We are committed to confronting discrimination and racism and pursuing greater personal and societal equity. We are doing this by using a
lens, which means we pay attention to how different groups of people in BC have been affected by COVID-19 response measures in different ways. This includes using analysis tools such as
Gender-based Analysis Plus (GBA+)
BC Human Rights Commission’s Grandmother Perspective
framework for the collection of disaggregated race-based data, to understand how the COVID-19 response measures are experienced differently by age group, sex/gender, socioeconomic status, population density, immigration status, race, and Indigenous (First Nation, Métis, and
Even before the COVID-19 pandemic, we knew that some British Columbians faced unfair disadvantages due to less access to services, resources, and opportunities due to stigma, discrimination, systemic racism, and historical and present-day colonialism. Applying an equity lens in this project allows us to assess how groups may be put at greater risk of experiencing poorer health and wellness outcomes due to the COVID-19 response measures.
Our core values also include collaboration and cooperation. Through a coordinated and iterative approach, the Project Team and Working Group members work collaboratively with key partners in government and across sectors to understand and monitor the societal consequences resulting from the COVID-19 response measures. Members share knowledge, expertise, and advice to support the province and British Columbians in moving forward together.
As the original Peoples of what is now known as Canada, First Nations, Métis, and Inuit Peoples have pre-existing rights (commonly referred to as Indigenous or Aboriginal rights) that are recognized and affirmed by Section 35 of the Constitution Act, 1982. First Nations, Métis, and Inuit Peoples are distinct Indigenous groups in Canada that each have their own customs, practices, and traditions.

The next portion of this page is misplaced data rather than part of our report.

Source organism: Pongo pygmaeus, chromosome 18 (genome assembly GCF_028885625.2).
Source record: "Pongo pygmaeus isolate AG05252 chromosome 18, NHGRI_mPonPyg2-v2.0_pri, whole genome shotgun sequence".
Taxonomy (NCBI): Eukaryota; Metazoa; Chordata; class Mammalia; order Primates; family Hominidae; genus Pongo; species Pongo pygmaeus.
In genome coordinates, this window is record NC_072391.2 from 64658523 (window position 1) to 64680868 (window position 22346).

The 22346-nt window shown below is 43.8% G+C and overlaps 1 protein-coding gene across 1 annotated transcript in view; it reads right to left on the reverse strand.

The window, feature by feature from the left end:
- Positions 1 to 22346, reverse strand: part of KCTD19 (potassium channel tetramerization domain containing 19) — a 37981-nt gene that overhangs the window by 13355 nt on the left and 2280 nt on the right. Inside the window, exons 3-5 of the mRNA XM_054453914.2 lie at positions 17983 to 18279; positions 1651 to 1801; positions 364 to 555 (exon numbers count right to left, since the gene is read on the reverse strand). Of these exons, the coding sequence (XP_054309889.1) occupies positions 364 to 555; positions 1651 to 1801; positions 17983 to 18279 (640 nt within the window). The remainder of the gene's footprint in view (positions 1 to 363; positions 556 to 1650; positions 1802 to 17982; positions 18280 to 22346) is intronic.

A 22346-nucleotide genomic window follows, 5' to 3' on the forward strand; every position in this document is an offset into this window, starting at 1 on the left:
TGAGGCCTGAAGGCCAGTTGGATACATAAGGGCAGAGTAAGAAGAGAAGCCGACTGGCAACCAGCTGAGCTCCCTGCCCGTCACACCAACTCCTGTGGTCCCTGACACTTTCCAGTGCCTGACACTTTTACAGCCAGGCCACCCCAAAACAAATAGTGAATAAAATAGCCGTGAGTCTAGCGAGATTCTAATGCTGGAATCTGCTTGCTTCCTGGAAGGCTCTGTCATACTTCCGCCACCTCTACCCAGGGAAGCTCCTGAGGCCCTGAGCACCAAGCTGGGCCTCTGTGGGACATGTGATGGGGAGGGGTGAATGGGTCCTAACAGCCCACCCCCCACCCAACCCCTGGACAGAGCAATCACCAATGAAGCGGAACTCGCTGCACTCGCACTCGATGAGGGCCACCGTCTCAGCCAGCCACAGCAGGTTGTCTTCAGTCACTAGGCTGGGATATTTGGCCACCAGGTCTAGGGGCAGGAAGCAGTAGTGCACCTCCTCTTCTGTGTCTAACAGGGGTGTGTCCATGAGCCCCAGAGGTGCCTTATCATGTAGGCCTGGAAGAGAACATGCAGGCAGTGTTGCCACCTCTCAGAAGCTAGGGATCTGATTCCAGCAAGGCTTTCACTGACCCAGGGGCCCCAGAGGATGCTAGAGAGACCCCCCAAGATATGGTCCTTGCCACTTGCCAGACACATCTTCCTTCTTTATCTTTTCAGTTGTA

The Project Team and Working Group are committed to upholding Indigenous (First Nations, Métis, and Inuit) self-determination and to reconciliation. Reciprocal accountability, wisdom, partnership, responsibility, respect, and action-orientation are the founding principles of the relationship with Indigenous (First Nations, Métis, and Inuit) rightsholders and organizations, including FNHA and MNBC. This project recognizes past and present colonialism, as well as racism and discrimination in the health care system and throughout our society. The principles that guide our approach to First Nations, Métis, and Inuit data include being wellness-focused and strengths-based, looking across the life-course, taking a population health approach, and adherence to Indigenous data governance principles. Formal and informal Indigenous (First Nations, Métis, and Inuit) data governance standards are being adhered to and upheld throughout the entire planning, data analysis, and report writing process. The reports will honour and speak to the strength and resilience demonstrated by Indigenous (First Nations, Métis, and Inuit) leadership, communities, families, and individuals in BC during the COVID-19 pandemic.
The Project Team is collaborating with FNHA and MNBC to highlight distinct First Nations and Métis people’s experiences, knowledge, voices, and recommendations. Additional information can be found in the Indigenous Health and Wellness
The Project Team recognizes and acknowledges the lack of Inuit engagement in this work at this time and is collaborating with the Deputy Provincial Health Officer – Indigenous Health on how to include Inuit voices and experiences in this project.